US Department of Education honours Jamaica-born educator, Dr Denise Aloma
Jamaica-born educator Dr Denise Aloma has been honoured by the United States Department of Education with the 2022 Terrel H. Bell award for Outstanding School Leadership. She was one of only nine educators selected from across the United States for recognition to the National Blue Ribbon Schools Award.
Dr Aloma, who has been an educator for the past 51 years, 40 of which she spent in the classroom in Ft Lauderdale, Florida, currently serves as principal of St Thomas Aquinas High School, a position she has held for the past several years.
Born in Kingston, Dr Aloma attended Blake Prep school and later Alpha Academy Convent of Mercy. She later attended the University of Windsor in Canada, attaining her bachelor’s degree in English. She returned to Jamaica upon graduation and taught at Alpha for six years before migrating to the United States in 1978.
At St Thomas, Dr Aloma first taught in the classroom and later served as vice-principal before assuming her current position as principal.
Dr Aloma said that she was “humbled but honoured by the award”.
EXEMPLARY SCHOOL LEADERSHIP
She described her career choice and journey as the “best, most noble profession that directly impacts the future”.
“I have gotten more than I have given as an educator. I take satisfaction from the thousands of lives I have touched over the years,” she told The Gleaner.
She recalls fond memories of her years in school in Jamaica, where she says discipline was a key ingredient for success.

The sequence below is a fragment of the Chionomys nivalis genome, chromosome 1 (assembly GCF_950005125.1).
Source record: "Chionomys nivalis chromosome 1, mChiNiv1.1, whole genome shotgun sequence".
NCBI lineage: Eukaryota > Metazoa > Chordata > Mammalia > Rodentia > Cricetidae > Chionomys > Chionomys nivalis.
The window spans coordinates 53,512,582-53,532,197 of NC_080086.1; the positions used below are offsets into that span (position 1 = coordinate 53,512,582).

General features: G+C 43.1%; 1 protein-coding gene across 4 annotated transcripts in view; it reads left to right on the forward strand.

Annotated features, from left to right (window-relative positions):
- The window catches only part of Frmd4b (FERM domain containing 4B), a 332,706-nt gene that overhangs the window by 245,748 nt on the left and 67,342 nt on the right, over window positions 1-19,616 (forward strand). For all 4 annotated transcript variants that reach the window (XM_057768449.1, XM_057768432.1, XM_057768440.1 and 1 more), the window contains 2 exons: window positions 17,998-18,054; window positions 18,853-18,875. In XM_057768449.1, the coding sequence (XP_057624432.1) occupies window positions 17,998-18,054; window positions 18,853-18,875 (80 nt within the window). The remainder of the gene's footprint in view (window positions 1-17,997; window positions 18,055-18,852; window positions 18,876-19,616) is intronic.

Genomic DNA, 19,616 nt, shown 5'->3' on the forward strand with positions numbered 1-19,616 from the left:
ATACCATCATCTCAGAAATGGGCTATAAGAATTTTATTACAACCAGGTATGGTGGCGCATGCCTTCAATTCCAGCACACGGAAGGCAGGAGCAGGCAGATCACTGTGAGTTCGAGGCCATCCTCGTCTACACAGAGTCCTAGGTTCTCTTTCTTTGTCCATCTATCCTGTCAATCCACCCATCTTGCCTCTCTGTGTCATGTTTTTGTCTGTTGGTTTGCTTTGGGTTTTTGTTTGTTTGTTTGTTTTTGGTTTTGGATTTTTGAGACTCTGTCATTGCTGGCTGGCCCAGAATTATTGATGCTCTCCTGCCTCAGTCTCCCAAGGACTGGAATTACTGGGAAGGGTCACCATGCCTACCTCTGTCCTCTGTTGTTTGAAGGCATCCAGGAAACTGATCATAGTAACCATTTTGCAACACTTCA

“The global deterioration of discipline has led to the decay we are seeing in society. Where there is discipline and respect, children strive,” she said.
The award is named for the US’ second secretary of education - Terrel H. Bell - and recognises persons who demonstrate exemplary school leadership, and the role they play in providing and guiding students toward excellence, often under trying circumstances. It is part of the National Blue Ribbons to US schools for their overall academic excellence or by closing the gap in achievement among students’ subgroups.
Dr Aloma was nominated for the award for her commitment to encouraging successful teaching and learning at her school and for ‘doing what it takes to help students attain high educational standards’.
She urged societies to acknowledge the value of teachers, noting that a failure to do so will result in high quality teachers leaving the profession.
Dr Aloma holds graduate-level certification (master’s and doctorate PhD degrees) in Education from Ft Lauderdale’s Nova Southeastern University.
She has received numerous awards, including the 2021 Power Leader of Education Award from the South Florida Business Journal.
Reluctant to speak about her community-outreach efforts, Dr Aloma volunteers for Food For the Poor and is the motivator behind the Study Skills programme, which she has taken to several countries to help improve children’s learning skills.
“When you get much, you should give back much,” she said.
The married mother to three adult sons said that while she resides in Florida, her heart is in Jamaica, and she visits as often as she can.